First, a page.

No comparison. New Yorkers generally see the local politics as totally slanted toward Wall Street, real estate developers and the rich. All you need to do is study the ads in the New York Times to see who the paper believes its audience really is. How much do you think Bloomberg has enhanced his financial empire using the power of the mayor's office while he's been in there? Brooklyn Borough President Marty Markowitz is an out and out crook who has sold out the community to real estate developers. Brooklyn is getting to look more and more like Manhattan southeast every day. So many New Yorkers are dependent on Wall Street (or rich relatives) that they willingly participate in this massive boondoggle. The thievery going on in New Orleans is chump change compared to what's happening in New York. I'm in Texas right now and the front page of Monday's American-Statesman had a big story on how a contractor close to gov. Rick Perry swindled the state out of millions in federal disaster aid. How much of that money went into Perry's campaign coffers? How much kickback money is Louisiana gov. Bobby Jindal getting from the funds supposedly earmarked for Louisiana's recovery. The whole political system from the Supreme Court down is completely corrupt, fixing elections and allowing unlimited secret PAC money to drive our political discourse. Who's kidding who? We're all being robbed at gunpoint in broad daylight.
David Wilson (dlwilson) Wed 14 Mar 12 18:22
John do you think the musicians are going to be able to pull it off? I'm afraid that they will be shunted off, victims of gentrification, relegated to the role of quaint tourist attraction.
John Swenson (floating541) Thu 15 Mar 12 10:41
In a very real sense they already have pulled it off. The city's cultural institutions are thriving. The influx of young creative people from all over the globe, people who came to help the city and decided to make it their home,have brought another level to the discourse. Of course it remains an open question whether the communities that have been decimated will produce the cultural tradition bearers of the future. Only time will tell. If Bobby Jindal has his way and cuts off all education funding the future remains grim. But the musicians are out there pressing the case and I'm happy to say they show no signs of giving up the cause.
beneath the blue suburban skies (aud) Thu 15 Mar 12 13:56
i swoon everytime i'm listening to 'OZ online and hear the club listings for the weekend. i'd never be home if i lived down there. can't wait to visit again SOON. (The Suspects and the Malone Bros are at Tip's this weekend, for instance.)
Gail Williams (gail) Thu 15 Mar 12 14:58
For anybody who is not a listener, that's the lifeline that is http://www.wwoz.org/
Gail Williams (gail) Thu 15 Mar 12 15:01
This has been such an evocative conversation. Really appreciating everybody.
John Swenson (floating541) Thu 15 Mar 12 15:11
By the way, anyone in Austin for SXSW can find out a lot more about this subject Saturday afternoon at my New Atlantis panel. We've got Alison Fensterstock from the Times-Picayune, Davis Rogan from Treme and the award winning album The Real Davis, and three direct descendents of the man who invented R&B, Dave Bartholomew. Dave's son Don B and his two sons will be on the panel. They are all hip hop producers and artists working in New Orleans and will have a lot to say about the future of the city's music.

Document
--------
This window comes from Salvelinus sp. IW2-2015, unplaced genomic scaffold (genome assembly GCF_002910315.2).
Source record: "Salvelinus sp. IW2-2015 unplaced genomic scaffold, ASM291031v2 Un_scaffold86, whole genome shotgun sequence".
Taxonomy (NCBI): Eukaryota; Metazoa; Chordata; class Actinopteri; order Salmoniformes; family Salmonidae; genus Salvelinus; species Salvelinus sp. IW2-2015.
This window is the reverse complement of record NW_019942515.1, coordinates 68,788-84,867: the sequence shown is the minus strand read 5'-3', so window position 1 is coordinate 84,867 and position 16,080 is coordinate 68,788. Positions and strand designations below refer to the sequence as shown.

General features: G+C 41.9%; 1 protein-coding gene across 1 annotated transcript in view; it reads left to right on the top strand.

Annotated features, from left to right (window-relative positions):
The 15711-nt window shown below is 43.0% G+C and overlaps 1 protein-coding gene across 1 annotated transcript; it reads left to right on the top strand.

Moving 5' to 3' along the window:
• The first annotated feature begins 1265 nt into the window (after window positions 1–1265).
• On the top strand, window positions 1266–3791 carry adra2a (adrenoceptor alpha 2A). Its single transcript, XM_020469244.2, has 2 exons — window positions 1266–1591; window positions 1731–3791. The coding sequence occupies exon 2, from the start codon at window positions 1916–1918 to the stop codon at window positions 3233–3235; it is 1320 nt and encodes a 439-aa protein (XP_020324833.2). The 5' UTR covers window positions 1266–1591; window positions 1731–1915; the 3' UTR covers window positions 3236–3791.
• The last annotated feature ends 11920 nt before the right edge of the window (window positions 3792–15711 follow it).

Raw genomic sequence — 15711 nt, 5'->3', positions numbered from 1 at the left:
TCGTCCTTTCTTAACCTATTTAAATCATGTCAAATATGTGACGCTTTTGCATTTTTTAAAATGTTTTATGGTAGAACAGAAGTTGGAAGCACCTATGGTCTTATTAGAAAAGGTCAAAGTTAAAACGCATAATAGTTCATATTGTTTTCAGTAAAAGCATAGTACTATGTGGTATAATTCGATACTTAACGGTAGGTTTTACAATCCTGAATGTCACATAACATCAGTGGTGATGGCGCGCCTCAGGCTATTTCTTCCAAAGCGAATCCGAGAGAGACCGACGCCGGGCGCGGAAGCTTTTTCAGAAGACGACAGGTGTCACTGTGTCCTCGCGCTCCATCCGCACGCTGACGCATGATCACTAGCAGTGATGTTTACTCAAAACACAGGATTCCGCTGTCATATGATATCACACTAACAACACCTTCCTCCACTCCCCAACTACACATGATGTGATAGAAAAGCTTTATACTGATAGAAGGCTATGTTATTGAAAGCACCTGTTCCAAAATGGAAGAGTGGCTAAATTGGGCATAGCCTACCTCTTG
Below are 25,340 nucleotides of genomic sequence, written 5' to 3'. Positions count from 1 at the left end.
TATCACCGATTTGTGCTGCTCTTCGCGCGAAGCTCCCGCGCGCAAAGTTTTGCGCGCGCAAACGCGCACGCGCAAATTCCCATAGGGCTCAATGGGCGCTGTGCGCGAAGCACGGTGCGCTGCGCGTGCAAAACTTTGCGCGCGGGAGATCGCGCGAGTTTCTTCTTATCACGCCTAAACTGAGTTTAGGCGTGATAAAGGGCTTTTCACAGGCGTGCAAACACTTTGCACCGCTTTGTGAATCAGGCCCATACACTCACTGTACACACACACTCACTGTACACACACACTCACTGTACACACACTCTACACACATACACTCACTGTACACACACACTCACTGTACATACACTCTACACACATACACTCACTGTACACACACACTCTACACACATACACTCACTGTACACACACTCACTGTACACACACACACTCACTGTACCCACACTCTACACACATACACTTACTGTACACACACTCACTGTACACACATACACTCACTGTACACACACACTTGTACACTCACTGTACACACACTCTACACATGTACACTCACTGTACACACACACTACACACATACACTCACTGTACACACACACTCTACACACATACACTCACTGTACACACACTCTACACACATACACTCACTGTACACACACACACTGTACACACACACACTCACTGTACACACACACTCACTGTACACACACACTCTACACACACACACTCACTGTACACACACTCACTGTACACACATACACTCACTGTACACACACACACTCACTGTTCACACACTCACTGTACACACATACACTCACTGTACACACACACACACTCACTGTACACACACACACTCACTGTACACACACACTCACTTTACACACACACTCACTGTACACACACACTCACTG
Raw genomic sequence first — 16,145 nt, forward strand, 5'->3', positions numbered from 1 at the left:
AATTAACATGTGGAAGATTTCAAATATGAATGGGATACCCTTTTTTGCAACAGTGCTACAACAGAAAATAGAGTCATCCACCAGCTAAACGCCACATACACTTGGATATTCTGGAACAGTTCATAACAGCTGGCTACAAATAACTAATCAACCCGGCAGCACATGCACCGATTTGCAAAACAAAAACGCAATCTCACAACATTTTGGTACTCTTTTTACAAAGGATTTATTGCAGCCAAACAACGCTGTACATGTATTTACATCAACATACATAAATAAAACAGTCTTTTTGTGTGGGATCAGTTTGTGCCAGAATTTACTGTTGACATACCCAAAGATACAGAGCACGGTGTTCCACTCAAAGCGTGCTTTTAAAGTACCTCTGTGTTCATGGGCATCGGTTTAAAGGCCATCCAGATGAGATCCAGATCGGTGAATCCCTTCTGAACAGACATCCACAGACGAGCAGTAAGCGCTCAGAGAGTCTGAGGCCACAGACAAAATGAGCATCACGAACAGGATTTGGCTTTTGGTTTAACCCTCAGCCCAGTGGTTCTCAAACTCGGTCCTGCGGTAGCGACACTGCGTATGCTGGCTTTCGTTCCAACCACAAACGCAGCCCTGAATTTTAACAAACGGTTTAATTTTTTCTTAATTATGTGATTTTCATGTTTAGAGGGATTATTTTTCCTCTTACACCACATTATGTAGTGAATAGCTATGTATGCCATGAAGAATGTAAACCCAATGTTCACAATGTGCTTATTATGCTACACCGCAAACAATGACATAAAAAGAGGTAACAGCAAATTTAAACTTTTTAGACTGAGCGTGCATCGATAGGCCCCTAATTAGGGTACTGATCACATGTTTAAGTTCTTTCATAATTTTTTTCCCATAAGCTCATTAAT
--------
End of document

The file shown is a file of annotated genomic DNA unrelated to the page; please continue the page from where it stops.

Ed Ward (captward) Thu 15 Mar 12 19:45
Not anyone; just people registered. However, it'll be streaming online in a week or two, if it follows the model of most SXSW panels. And there's no reason for you to run away before you reflect on how it went -- either here or in the SXSW Inkwell topic!
My free and simple demeanor set everybody at ease. (pdl) Sun 18 Mar 12 09:49
After Katrina hit, i was a volunteer at the convention center here in Austin. As with many cities in Texas, the convention center became a temporary emergency shelter for folks from New Orleans. During this time, I met many people who had left New Orleans for the first time ever while fleeing Katrina. The ecology of the city and their specific neighborhoods was such that they had never ventured from them before. Although this made sense after I thought about it, i was also astounded by it. Does this sort of New Orleans exist in the post-Katrina era? Also, while I love the music and what I know of the culture of New Orleans, I am definitely not of that city. Yet, New Orleans has such an old, visible, and vibrant culture that I think it acts as a sort of beacon for a certain type of American rootlessness. People who are hungry for a connection to an older, rich culture are attracted to it--both in superficial and deeper ways. My impression is that New Orleans is both very friendly to visitors like me, but, conversely, that it's much harder to actually become part of the culture itself--that it would be a much longer experience for an outsider before they no longer felt like an outsider but they were truly of the city. As someone who moved their from elsewhere-- what was your experience? At this point do you identify yourself as someone who is of the city? Have there been cultural or social difficulties that you have had to undergo in adapting to the city?
Ed Ward (captward) Sun 18 Mar 12 10:19
I'd also be interested in your views on the panel yesterday. Since it dealt largely with a television program I have no (legal) access to, I left after a while, but I did find it interesting that there were two generations of Bartholemews involved and that they're still at the forefront of the contemporary music scene there.